Okay, that’s scary. The paragraph above sounds freaking formal already. Oh dear.
Anyway. On the Monday 19th, I followed dad and a few of his friends to Palembang, Indonesia. He has some of his work meetings over there, so I tagged along.
What I had there initially was a shocking experience.
Just a few hours after riding the old van towards the city, I started missing Damansara, PJ and KL already.
To say it in very short words, the whole city is like a massive Chowkit area. A huge flea market.
An old woman, sitting at the entrance of a huge market, selling strange plastic nets
Never in my life being surrounded by poverty, where everyone is striving to get some money for food and clothes.
The most lucky people are those working or owning the business in old worn shophouses, selling traditional kebaya dress, and linoleum rolls to pad the cement floor of most houses there in Palembang.
A very old shophouse, still being maintained and rescued; for it is valued
The economy hierarchy goes down to the people who sit on the streets in between the rows of shophouses. They sell vegetation, fresh meat, and cheap quality clothes.
But the most touching part is where it stretches towards the river bank, where the people here simply sit on the uneven, dirty ground, to sell literally the things that we would have thrown to the dustbin. They sell things that we label as trash.
Rusty old irons.
Torn worn clothes that we would use to wipe the stain on the floor.
Light bulbs that I wonder whether they still can light or not.
And since they are all poor, therefore there are sellers and there are buyers to. People sell and buy those stuff.
Don't expect nice looking cheap stuff being sold here.In KL you can get a good imitation replica of a expensive branded watch that people might believe it’s real.
In Bangkok you can get a very nice shirt worth 25 ringgit where they would see hundreds of bucks at other cities.
We are so prosperous compared to them.
During my stay here, I observe the way of life of the people here, which is molded uniquely according to their living condition.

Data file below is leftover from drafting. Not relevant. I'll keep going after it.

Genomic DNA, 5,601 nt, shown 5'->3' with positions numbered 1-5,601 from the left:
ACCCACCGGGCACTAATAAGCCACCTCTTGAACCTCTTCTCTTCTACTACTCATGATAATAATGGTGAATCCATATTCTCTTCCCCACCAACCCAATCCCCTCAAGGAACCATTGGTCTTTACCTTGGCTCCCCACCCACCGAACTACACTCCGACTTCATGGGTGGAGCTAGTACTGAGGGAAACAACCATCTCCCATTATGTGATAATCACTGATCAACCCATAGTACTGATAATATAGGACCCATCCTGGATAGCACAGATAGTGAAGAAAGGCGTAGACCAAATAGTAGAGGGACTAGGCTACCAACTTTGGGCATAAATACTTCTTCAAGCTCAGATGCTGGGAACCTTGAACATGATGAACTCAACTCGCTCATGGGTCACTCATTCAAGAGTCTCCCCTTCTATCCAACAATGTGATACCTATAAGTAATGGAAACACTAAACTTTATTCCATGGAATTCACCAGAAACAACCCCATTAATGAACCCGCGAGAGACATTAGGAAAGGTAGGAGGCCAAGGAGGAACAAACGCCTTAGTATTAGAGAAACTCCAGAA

Once in the afternoon, we had our lunch by the jetty, near the huge bridge that connects two opposites of the huge backbone river of Palembang. Our lunch was unique, because we were eating inside one of the boats, where they put tables and you sit down on the wooden planks of the boat floor. Here they serve rice with assam gravy fish and fresh uncooked ulam vegetation.
I had the chance to go by the same jetty at night and went aboard this bigger boat that they see like what we would see a luxury cruise ship is.
Theirs is a humble huge boat, with formal dinner setting in it. For special occasions, the people would book the place for a special night gathering occasion, where they dine and have fun. While the boat goes slowly along the river, I could see the energy plant that they have at the end of the river, where it supplies power for Jakarta and other region of Indonesia.
To maintain the peace and security of a city where its crowded with poor people, there will be officers everywhere. They will mingle around at the shophouses to monitor the area, or they would be controlling the traffic.
Scheduled to control the traffic
As I took the photo of this traffic officer, he came to me being curious with what I was doing there. I was a bit scared, but managed to convince him that I am a tourist.
There are things that they are happy to have which we would not see here in our city. Such as.
Bottled plain tea. This would be like our bottled/packet lemon tea
A food shop operating at night, for dinner and supper. Customers sit on the floor.
An ambulance van. Reminds me of the world war era.
Me being there made me feel like I am so wealthy and lucky. An experience like this would be good, it taught me to be thankful. I have more things to tell about my trip, in the next journal entry.